The rifles employed the Sergei Mosin and Leon Nagant designs for the bolt handle and safety, which was engaged by pulling the cocking piece to the rear and rotating it left, allowing it to hook over the rear of the receiver, a very simple but reliable means of putting the gun on safe with a chambered round. The horizontal position of the turn bolt handle might seem awkward in appearance today, compared to more “elegant” bolt action designs with curved bolt handles that rest against the side of the stock, but Mosin’s design proved remarkably quick to operate in the field.
As noted in Part 1, the Gletcher M1891 uses a removable box magazine that holds the CO2 cartridge and a load of 16 BBs. The original M1891 had an integral magazine with 5-rounds fed through the open action using a stripper clip, which was very common at the time. Unlike the Obrez models, which often had the sights removed and were not aimed so much as “pointed”, the Gletcher version uses the ruggedly-designed M1891/30-style sliding tangent rear and hooded front post sights, the /30 indicating the improved version of the M1891.
The wood-grained stock is synthetic but has a nice appearance and smooth reddish-brown finish. It also has the correct style finger grooves set along the sides of the forend. With an overall weight of 5.6 pounds it is a hefty little gun but an accurate copy of the Obrez variations, right down to the operation of the action, trigger, and the removable bolt. Gletcher has done an excellent job copying this somewhat obscure variation of the gun.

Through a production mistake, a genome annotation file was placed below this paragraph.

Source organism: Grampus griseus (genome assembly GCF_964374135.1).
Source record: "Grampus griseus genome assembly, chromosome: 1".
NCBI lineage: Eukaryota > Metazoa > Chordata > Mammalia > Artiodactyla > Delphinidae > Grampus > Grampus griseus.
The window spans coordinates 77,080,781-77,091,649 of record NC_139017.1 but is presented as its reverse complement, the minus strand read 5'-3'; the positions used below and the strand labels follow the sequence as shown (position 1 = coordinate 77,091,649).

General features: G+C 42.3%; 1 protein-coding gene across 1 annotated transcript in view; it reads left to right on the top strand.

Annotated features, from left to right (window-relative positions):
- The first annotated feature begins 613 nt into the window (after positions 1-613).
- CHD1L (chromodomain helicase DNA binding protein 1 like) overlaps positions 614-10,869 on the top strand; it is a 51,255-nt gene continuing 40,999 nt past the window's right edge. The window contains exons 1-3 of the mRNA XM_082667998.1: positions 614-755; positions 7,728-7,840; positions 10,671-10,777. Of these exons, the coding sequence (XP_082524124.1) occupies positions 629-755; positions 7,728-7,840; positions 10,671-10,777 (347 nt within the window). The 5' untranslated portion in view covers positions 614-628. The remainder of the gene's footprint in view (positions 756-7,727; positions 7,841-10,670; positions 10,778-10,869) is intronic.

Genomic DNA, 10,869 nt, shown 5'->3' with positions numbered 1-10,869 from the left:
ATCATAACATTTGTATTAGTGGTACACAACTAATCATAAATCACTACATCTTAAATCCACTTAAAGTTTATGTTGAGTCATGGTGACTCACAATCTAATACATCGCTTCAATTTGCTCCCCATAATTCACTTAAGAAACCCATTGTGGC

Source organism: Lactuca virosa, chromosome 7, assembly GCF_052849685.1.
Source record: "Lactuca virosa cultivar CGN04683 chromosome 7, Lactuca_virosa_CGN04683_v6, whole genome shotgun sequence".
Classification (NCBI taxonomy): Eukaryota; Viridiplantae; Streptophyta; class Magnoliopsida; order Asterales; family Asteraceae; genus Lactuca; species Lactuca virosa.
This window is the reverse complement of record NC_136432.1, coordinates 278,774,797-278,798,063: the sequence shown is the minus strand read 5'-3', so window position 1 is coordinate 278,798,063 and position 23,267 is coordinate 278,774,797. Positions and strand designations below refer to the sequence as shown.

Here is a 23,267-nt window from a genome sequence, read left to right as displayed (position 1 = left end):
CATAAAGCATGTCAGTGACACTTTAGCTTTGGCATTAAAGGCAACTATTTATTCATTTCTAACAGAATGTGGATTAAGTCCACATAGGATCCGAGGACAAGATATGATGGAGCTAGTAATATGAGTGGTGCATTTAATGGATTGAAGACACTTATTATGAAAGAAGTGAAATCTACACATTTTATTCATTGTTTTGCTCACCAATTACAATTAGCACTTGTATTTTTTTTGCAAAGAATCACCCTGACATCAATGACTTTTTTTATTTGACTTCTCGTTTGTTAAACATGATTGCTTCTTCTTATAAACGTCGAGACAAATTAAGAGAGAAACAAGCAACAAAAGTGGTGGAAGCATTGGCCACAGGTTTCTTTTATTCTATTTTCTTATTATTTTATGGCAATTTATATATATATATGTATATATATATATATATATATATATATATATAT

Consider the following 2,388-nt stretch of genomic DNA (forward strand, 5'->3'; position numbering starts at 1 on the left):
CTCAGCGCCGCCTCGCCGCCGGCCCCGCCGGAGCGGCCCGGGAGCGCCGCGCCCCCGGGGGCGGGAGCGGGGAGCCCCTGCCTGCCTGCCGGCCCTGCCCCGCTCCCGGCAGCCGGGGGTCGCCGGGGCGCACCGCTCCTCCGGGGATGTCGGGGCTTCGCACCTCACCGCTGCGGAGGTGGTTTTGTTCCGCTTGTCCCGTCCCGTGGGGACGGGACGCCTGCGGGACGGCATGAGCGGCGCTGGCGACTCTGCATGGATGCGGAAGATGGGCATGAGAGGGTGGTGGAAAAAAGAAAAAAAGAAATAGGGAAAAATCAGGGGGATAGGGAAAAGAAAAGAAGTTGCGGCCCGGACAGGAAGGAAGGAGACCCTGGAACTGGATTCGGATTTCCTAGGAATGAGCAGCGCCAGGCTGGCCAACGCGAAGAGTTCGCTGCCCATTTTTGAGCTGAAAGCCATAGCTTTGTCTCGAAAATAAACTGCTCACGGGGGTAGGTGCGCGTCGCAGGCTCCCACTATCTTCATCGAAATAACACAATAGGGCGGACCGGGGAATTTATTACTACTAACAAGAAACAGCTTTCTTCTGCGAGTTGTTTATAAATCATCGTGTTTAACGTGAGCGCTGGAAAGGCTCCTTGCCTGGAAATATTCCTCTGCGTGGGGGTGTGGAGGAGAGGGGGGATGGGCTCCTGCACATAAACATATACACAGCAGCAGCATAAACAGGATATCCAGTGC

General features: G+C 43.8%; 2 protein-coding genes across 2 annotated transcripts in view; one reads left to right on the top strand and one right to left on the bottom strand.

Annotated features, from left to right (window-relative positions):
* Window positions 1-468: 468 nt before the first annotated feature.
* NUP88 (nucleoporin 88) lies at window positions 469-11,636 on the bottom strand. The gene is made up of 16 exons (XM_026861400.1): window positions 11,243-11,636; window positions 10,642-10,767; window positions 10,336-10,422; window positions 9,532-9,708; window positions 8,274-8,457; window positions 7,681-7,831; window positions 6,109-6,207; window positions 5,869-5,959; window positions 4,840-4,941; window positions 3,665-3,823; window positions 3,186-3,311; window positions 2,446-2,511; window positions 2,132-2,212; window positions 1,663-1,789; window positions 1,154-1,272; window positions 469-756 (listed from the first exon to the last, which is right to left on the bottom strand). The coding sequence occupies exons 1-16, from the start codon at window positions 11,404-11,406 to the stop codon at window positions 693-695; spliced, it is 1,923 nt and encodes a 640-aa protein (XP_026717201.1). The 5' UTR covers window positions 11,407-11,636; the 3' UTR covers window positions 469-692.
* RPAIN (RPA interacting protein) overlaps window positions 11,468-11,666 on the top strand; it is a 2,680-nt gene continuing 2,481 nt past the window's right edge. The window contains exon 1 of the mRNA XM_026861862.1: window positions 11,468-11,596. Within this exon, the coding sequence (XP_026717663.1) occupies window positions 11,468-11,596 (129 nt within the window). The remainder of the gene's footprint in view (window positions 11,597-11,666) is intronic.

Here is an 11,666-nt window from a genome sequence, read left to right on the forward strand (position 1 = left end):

BBs and velocities
Since the Gletcher M1891 was introduced four years ago there have been two developments in .177 caliber BBs, copper-coated lead Smart Shot, which is heavier than steel BBs and thus delivers lower velocities but allows shooting at reactive metal targets, and frangible composite .177 caliber Dust Devils, which are lighter than steel or lead BBs and can be used with metal targets. Neither Smart Shot nor Dust Devils always reliably work in all magazine-fed CO2 pistols and rifles. So, first up is a velocity and function test of Dust Devils in the 16-shot, bolt-action pistol.
One of the problems Dust Devils have is feeding and with the easy loading of the Gletcher M1891 magazine (through the firing port) light follower spring and the unique angle of the BB feeding column of 45 degrees, function with Dust Devils should be excellent. There were zero failures to feed from the magazine and average velocity was 380 fps.
Next up, I shot Umarex Precision steel BBs which averaged 366 fps. To give some balance to the velocity test I switched my steel BBs to Remington brand plated steel, which delivered an average of 368 fps, and then Hornady Black Diamond black anodized steel BBs which clocked 378 fps average. The factory specs say “average velocity 427 fps” but not with anything I have been able to find.
As a pistol (this is hardly what you could call a carbine without some form of shoulder stock) the Obrez Gletcher model is not a typical BB gun, but with its short barrel, very solid heft, slick bolt action and good sights, at ranges from 21 feet to 10 meters or so, it can keep .177 caliber BBs close enough to make shooting this unique airgun an interesting experience.
In Part 3 we’ll find out just how accurate the Gletcher is and how easy to handle on the range.